She was not surprised. A whole year before he was conceived, the Holy Spirit had quickened her heart as she was reading Zechariah 8:12. He told her: This seed shall be your peace, your shalom. “Seed” in this instance referred to a boy.
There were other confirmations, and Grace had surrendered. “Okay, God. If I have another child, I know it’s going to be a boy, and we shall name him Shalom.”
But when the baby was conceived, the family agonised over whether they should keep the pregnancy, and waited with bated breath for the test results on whether their baby had the DMD gene.
“How could this happen after the genetic testing? There was so much wrestling with God.”
After what seemed like an interminable wait, prenatal tests showed that the three-month old foetus did not have DMD. The family was overjoyed.
So baby Shalom was born.
But at 28 weeks, their world came crashing. Shalom not only had to have an emergency kidney surgery, a blood test during the procedure revealed that, due to a “crossover gene”, Shalom did indeed have DMD like his brother.
“My heart just broke,” Grace says. “How could this happen after the genetic testing and all the trouble we took to make sure everything was fine? There was so much wrestling with God.”
It was only later that she realised that what had happened was a miracle. Shalom was a miracle baby.
If the prenatal DMD test had been positive, they would have agonised over whether they should terminate the pregnancy. But because the tests were negative, Shalom was born.
And there have never been any regrets.
“I knew that somehow God would carry us through; He had even named this little boy a year ago!” Grace says.
Tom and Jerry
So the three children brought joy to the household as only children can.
Gentle, smiling Isaac, who could not engage fully in conversation, still managed to endear himself to all and sundry, including his teachers, family friends and strangers on the street.
“Kids loved Isaac, often treating him like a little brother,” smiles Grace. “He would allow them to feed him and fuss over him, giggling and chuckling away. He was sometimes thoughtful and pensive. But when he smiled, his eyes were very bright and it was like the best gift ever!”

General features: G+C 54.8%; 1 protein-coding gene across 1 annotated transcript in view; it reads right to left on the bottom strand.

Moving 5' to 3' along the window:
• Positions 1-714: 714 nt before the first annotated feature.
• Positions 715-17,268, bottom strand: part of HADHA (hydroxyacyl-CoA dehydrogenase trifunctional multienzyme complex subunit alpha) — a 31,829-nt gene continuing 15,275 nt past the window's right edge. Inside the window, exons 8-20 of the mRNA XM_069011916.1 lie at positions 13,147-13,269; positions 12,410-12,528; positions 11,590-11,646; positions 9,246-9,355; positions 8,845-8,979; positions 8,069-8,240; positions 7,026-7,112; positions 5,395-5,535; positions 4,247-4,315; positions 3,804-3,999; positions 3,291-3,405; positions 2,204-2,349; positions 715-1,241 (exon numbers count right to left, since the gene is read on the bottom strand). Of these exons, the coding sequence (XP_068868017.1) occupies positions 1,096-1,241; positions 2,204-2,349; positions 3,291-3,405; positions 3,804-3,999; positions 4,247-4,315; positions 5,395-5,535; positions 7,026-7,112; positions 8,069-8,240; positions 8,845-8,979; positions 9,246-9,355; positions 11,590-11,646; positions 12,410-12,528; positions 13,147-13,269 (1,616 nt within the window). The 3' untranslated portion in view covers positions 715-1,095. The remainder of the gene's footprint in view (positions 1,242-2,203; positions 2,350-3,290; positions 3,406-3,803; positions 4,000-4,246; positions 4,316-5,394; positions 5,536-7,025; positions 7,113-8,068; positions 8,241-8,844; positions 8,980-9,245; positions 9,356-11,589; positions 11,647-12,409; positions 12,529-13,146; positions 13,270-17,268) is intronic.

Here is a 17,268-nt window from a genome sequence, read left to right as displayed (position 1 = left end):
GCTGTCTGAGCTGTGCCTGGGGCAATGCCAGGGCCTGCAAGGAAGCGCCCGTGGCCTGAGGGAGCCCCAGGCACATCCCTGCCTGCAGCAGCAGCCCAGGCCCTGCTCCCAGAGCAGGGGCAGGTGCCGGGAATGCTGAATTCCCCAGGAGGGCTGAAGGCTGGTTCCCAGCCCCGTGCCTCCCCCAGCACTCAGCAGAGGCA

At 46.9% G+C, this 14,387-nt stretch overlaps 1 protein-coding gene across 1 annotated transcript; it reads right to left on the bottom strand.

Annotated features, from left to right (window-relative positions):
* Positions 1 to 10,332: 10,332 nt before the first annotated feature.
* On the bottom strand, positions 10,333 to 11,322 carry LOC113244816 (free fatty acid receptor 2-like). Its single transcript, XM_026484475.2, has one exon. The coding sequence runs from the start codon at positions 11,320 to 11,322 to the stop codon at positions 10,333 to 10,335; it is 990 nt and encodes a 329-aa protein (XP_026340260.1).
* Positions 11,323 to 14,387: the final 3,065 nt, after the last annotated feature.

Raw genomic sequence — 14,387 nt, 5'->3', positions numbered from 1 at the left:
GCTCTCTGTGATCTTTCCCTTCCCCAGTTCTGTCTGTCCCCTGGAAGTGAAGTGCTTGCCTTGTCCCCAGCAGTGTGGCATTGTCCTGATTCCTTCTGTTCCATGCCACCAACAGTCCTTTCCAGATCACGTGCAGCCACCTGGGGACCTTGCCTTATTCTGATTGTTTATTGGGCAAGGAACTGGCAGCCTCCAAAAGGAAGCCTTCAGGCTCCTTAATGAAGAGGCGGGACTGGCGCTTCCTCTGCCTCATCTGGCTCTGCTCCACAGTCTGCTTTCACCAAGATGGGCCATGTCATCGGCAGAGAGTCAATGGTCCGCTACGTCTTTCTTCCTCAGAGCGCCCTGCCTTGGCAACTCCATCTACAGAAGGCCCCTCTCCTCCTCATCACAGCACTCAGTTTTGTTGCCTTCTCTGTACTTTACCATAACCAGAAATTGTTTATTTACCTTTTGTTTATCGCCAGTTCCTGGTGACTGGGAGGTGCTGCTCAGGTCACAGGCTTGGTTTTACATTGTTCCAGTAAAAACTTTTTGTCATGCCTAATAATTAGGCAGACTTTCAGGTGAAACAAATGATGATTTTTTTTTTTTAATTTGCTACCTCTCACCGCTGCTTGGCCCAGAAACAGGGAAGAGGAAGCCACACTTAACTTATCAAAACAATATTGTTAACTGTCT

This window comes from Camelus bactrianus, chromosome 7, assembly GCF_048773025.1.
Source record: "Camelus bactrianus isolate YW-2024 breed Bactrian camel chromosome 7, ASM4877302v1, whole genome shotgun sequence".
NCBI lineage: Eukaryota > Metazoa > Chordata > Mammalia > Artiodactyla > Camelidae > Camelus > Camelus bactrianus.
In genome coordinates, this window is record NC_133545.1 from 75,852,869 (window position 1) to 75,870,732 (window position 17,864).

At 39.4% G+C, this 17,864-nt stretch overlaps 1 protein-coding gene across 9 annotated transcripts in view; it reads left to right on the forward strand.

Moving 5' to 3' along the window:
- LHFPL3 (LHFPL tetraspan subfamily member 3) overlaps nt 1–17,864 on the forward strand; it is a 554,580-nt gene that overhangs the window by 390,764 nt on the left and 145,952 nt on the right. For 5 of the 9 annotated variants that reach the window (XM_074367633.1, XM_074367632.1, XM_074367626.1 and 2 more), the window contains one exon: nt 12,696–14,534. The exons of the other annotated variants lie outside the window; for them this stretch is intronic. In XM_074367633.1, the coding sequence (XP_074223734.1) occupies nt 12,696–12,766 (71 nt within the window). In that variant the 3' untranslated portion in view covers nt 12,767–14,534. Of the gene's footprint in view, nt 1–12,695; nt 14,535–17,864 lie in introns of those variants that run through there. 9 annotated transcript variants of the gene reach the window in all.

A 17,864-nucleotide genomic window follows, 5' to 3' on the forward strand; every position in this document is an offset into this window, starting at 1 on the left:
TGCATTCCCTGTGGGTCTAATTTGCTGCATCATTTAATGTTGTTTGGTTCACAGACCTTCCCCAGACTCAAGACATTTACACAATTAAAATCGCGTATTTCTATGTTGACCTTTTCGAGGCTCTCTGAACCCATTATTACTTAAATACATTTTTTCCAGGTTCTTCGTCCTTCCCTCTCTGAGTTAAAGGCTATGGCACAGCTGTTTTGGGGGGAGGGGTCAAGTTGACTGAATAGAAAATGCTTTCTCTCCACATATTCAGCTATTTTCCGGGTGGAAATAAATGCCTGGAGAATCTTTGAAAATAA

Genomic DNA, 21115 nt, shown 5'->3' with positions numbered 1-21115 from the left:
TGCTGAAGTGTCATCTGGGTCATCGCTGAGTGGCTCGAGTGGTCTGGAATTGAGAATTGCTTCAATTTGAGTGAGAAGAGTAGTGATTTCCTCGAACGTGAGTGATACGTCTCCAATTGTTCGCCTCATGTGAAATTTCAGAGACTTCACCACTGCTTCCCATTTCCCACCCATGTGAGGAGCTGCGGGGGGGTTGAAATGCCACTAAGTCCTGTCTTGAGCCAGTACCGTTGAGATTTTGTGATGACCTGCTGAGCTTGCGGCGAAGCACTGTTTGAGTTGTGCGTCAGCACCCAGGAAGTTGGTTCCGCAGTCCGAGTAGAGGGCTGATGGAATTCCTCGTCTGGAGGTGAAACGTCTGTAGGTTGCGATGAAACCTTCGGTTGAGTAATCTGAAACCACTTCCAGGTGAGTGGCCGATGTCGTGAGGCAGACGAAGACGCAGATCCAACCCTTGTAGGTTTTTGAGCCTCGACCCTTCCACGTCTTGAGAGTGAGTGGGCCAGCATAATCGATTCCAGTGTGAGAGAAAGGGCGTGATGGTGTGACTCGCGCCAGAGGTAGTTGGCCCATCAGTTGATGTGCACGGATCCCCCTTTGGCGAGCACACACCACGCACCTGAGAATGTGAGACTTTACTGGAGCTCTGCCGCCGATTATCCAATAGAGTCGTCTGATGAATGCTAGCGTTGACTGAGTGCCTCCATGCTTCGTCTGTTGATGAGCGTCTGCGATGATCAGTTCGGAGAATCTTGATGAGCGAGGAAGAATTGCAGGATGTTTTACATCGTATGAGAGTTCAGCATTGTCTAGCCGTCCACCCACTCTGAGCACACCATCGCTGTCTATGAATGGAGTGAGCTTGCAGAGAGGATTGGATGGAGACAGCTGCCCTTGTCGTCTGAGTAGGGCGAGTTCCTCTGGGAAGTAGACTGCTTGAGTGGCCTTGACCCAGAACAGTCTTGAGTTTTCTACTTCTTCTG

When he did speak, he was polite: “Some more soup?” “More meat please?” He loved to eat.
Grace and Joshua delayed putting Isaac in a wheelchair for as long as they could, in the hope that his muscles would continue to be strengthened with exercise and use.
But it was a losing battle. Despite the physiotherapy, Isaac began to have frequent falls.
“Every time we heard him fall, our heart would jump and we’d help him up and give him a hug. Sometimes we would see a flash of agony on his face. But then he would get up without a fuss.”
By 12, Isaac was fully in a wheelchair.
“Every time we heard him fall, our heart would jump. But he would get up without a fuss.”
For a boy who loved long walks and the wide outdoors, it was a blow. Yet there was not a word of complaint from Isaac.
He and younger brother Shalom, who was in a wheelchair from the age of six, were four years apart in age. They were inseparable, watching Tom and Jerry cartoons (“the mouse very naughty”, Isaac would pronounce) and play computer games together.
Shalom, who does not have autism, looked up to his kor kor, and his kor kor doted on Shalom (“Baby” to him) so much that one day when he felt his legs giving way, he called out for help – not for himself – but for Shalom whom he couldn’t physically care for any more.
Shalom, now 24, recalls that in spite of being best buddies with Isaac, “at that age, I couldn’t understand why I couldn’t talk to him like I could talk to my jie jie. Once I actually bit him out of frustration! He yelled in pain, but he never retaliated or got angry with me.”
The diving board
The brothers went horse-riding, sailing and swimming – activities organised by the Singapore Disability Sports Council.
In spite of his formidable challenges, Isaac remained cheerful and gutsy.
“He used to have a swim coach who was very strong, he was a diver in the Navy,” Grace says. “We would take Isaac to the Olympic pool at NIE in Bukit Timah, and it took the combined strength of my helper, Maria, and me to lift Isaac up and into the water after wheeling his chair to the edge of the pool.
“But this coach would carry Isaac up to a high diving board and drop him into the 4-metre deep pool! He said it would train Isaac’s confidence – which it did, but it was scary for me to watch. I would be walking at the track nearby, praying!
He would complete the swim all by himself, with spectators cheering and clapping him on.
“Isaac himself had very little fear. And every time I saw him smile, I knew he was alright. He was swimming for a long time after going on the wheelchair. It kept his muscles and lungs strong.”